Wisconsin

STUDY: Medicaid Expansion will cost Wisconsin $725 million

Policy

By: Brian Sikma

Ahead of any formal release of budget details, some lawmakers and interest groups have urged Governor Scott Walker to consider expanding the state’s Medicaid program. Walker’s first budget expanded Medicaid by $1.2 billion, but that expansion did not make use of funds now available to states through the Affordable Care Act, or ObamaCare. According to a study by the non-partisan Kaiser Family Foundation, such an expansion would cost Wisconsin taxpayers $725 million over the next nine years.

Democratic lawmakers recently asked the state’s Legislative Fiscal Bureau to calculate what the ObamaCare Medicaid expansion would cost Wisconsin. The LFB concluded that the state would save $65 million. Advocates of expanding Medicaid have begun to tout this $65 million savings figure as proof that the expansion is essentially a no-brainer.

“Taking this deal is the right thing to do,” state Rep. Jon Richards (D) was quoted as saying in the Wisconsin State Journal. Robert Kraig, executive director of the far left-wing group Citizen Action of Wisconsin, declared with finality in an op-ed in the Milwaukee Journal Sentinel:

“The case for accepting this investment is so overwhelming that it is hard to believe any responsible leader would seriously consider turning it down.”

But what Kraig and other advocates of the Medicaid expansion are ignoring is the woefully short timeframe of the Legislative Fiscal Bureau’s study. The LFB was able to calculate a $65 million savings only by looking at the first three years of the expansion. During that time the federal subsidies will be at their height, and experts warn that over time the state will be required to assume more and more costs as the federal subsidies are drawn down.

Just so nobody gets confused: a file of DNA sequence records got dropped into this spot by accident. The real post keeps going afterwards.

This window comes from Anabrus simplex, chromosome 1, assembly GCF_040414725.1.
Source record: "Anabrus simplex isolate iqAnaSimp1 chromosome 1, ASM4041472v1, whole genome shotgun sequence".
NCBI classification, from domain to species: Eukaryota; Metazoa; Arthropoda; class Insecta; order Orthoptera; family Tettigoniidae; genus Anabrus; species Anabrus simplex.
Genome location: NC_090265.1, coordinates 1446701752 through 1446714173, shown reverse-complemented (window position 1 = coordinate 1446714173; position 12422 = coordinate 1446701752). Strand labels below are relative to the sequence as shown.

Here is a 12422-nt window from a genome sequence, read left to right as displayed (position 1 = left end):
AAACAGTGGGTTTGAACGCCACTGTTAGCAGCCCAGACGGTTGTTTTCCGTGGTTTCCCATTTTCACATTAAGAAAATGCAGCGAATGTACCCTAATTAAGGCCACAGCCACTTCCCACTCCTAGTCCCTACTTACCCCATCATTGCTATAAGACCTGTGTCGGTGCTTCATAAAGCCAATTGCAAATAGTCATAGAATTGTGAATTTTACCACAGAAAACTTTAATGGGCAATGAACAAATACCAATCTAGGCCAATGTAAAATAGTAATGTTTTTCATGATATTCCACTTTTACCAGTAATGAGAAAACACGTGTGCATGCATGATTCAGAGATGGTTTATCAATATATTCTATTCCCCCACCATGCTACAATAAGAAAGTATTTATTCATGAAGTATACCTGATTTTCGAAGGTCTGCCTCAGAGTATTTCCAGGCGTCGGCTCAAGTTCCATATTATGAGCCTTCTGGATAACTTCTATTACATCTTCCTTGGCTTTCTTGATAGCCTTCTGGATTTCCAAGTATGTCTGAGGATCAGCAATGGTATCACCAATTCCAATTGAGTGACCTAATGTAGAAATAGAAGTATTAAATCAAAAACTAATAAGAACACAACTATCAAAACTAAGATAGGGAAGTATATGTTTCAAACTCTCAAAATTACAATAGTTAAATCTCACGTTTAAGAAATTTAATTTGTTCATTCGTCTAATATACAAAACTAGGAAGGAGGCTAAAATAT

One of the new costs Wisconsin would have to assume is the difference between the new physician reimbursement rates under the Affordable Care Act and the old rates, which would kick in around 2015. “By 2015, it would be up to Wisconsin to pay for the new reimbursement rates to primary-care physicians, or let reimbursement drop down to the old rates,” writes Nina Owcharenko of The Heritage Foundation, a conservative policy center.

According to the comprehensive Kaiser Family Foundation study (PDF page 42), Wisconsin’s overall Medicaid costs will rise by $725 million if the program is expanded. Subsets of spending may or may not expand, but if the federal dollars are accepted the long-term result is a tremendous cost to taxpayers, not a savings.

Some have argued that by moving money around through the various state-supported or state-managed medical assistance programs a measure of savings can be achieved. But that is not the bottom line analysis of the Kaiser study. Medicaid expansion in Wisconsin means more state spending regardless of the short term federal funds that could come into the state.

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